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The immediate economic outlook for the leading industrial countries is gloomy indeed. For the first time in my memory, all these countries, the so-called G-7, are either in a recession or very close to one.

Europe would have entered a recession earlier had it not been for German unification, which in economic terms was equivalent to an enormous Keynesian-type shot in the arm through deficit spending. Transfer payments of nearly 150 billion deutschemarks last year to the eastern part of Germany tremendously stimulated purchases of goods and services from western Germany and elsewhere in Europe.Until the middle of last year, Germany was without question the growth locomotive for the rest of Europe. Now, however, eastern Germany has suffered a 50 percent drop in industrial production. I hope it has hit bottom and will begin to move upward. Even so, the slow recovery from such a steep decline will offer only a very small contribution to the short-term prospects for general European growth.

The official estimate for German growth in the coming year is on the order of 1.5 to 2 percent, which I find too optimistic, especially since the recent wage settlement between the German steel companies and the unions for an increase of more than 6 percent is so far out of proportion to productivity increases that it has prompted debate over whether west German industry can remain competitive on the world stage. Such a settlement threatens to entrench poor German growth prospects even further.

Additionally, as a result of public sector borrowing related to German unification, the public sector deficit stands at an historically very high level of 5-6 percent of gross domestic product. Inflation is at 4 percent, historically very high for Germany. Under these circumstances, the Bundesbank had no choice other than to boost short-term interest rates, making them higher than in the United States for the first time in my memory.

Surprisingly, at least for some people, the Bundesbank's action has caused long-term interest rates to decline to nearly 8 percent, more or less what they were before unification. This is due, in my view, to the fact that the short-term moves of the Bundesbank reaffirmed its credibility, bolstering the confidence of the financial community. However, the German government's current wrong mix as far as fiscal and wage policies are concerned is a threat to economic growth, not only for Germany, but for Europe as a whole.

In spite of these concerns, the prospect for economic expansion in Europe is far more encouraging in the medium and longer term. The enlargement of the European Community is one of the most remarkable events in recent European history. An integrated market will come into being with no barriers to trade or capital flows or people. In terms of purchasing power, it will be the largest single market in the world.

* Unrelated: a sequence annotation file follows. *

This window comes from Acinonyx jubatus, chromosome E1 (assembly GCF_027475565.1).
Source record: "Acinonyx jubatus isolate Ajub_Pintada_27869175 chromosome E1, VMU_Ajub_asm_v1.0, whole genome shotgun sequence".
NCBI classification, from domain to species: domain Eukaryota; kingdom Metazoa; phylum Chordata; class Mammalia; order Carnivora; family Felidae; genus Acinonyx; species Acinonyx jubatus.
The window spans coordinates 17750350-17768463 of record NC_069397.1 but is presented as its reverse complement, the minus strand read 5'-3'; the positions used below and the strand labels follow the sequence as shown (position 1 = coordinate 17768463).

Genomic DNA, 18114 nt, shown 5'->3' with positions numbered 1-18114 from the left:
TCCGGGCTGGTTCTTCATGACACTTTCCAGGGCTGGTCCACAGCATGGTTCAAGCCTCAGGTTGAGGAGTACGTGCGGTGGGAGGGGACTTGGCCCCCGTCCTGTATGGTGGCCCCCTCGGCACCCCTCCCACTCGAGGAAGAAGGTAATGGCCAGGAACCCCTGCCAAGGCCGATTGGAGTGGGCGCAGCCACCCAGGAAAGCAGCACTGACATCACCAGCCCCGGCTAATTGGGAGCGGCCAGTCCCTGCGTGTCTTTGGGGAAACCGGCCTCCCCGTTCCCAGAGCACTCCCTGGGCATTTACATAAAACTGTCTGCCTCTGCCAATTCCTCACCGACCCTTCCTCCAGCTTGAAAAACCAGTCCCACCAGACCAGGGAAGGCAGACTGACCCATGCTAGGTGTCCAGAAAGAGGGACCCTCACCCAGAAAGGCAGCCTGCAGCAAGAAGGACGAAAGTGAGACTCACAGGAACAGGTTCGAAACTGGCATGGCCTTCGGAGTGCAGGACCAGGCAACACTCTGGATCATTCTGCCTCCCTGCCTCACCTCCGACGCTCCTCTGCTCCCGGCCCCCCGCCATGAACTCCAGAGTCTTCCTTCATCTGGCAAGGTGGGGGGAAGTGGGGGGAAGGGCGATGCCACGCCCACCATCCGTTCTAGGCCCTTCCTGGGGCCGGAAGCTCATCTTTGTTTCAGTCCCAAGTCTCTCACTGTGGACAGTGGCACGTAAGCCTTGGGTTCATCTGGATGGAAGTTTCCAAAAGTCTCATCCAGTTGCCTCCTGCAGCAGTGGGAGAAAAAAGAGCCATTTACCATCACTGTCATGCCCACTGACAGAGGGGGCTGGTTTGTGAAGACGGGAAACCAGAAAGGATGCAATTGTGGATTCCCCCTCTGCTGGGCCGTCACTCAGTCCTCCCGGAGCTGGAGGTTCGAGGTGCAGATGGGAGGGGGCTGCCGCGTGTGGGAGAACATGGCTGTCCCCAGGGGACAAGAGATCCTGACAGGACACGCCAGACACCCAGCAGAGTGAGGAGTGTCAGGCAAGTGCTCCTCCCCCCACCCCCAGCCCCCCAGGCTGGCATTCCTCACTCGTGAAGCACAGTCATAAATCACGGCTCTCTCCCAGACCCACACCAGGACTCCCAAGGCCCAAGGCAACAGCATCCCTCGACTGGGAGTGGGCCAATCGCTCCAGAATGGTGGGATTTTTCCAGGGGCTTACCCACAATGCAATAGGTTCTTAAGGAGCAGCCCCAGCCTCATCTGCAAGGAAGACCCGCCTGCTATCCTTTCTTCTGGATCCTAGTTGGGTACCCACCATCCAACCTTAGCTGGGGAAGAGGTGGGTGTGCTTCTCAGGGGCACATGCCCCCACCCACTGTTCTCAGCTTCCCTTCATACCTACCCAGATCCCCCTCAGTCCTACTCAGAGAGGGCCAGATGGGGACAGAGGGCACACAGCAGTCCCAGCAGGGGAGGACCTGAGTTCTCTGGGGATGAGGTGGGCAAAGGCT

This new Europe is, de facto, very close to economic and monetary union if EMU (European Monetary Union) is defined as an area without restrictions on trade, services and capital, and with fixed exchange rates. As a matter of fact, stable exchange rates now prevail over a huge area. Since 1987, there has not been a currency realignment among the countries that constitute the European Monetary System. Even non-EMS countries such as Austria, Switzerland, Norway, Finland and Sweden have for all intents and purposes joined this block of fixed exchange rates.

Another encouraging sign is the fact that inflation has declined in all European countries, except for the moment in Germany. To be sure, this is a matter of concern since the deutschemark is the standard for all of Europe.

But I remain hopeful that this is temporary because of the special public spending demands of unification. Because of generally low inflationary expectations across Europe, I would predict that there is a very good chance for lower long-term interest rates in Europe. In the United States, they have already declined substantially.

Of course, these rosier long-term prospects depend on coming to a final agreement on GATT (General Agreement on Tariffs and Trade) among the leading industrial powers, which, shamefully, has not been possible so far. Europe is certainly responsible to a certain extent for the lack of success so far.

It is time to recognize that the EC agricultural policy of maintaining extremely high farm subsidies is no longer sustainable. First of all, it has just become too expensive. More importantly, it is not sustainable because we have to open our markets not only for developing countries and U.S. products, but also to the products of eastern Europe, and these are mainly agricultural products.

The G-7 industrialized group must find its way not only out of the present gloom, but also has to turn to the problems of Eastern Europe and the former Soviet Union, what, Jacques Attali, the head of the European Bank, fittingly calls "Far Eastern Europe." This, I think, will be the real issue for the EC in the years to come.

1992 New Perspectives Quarterly

Distributed by L.A. Times Syndicate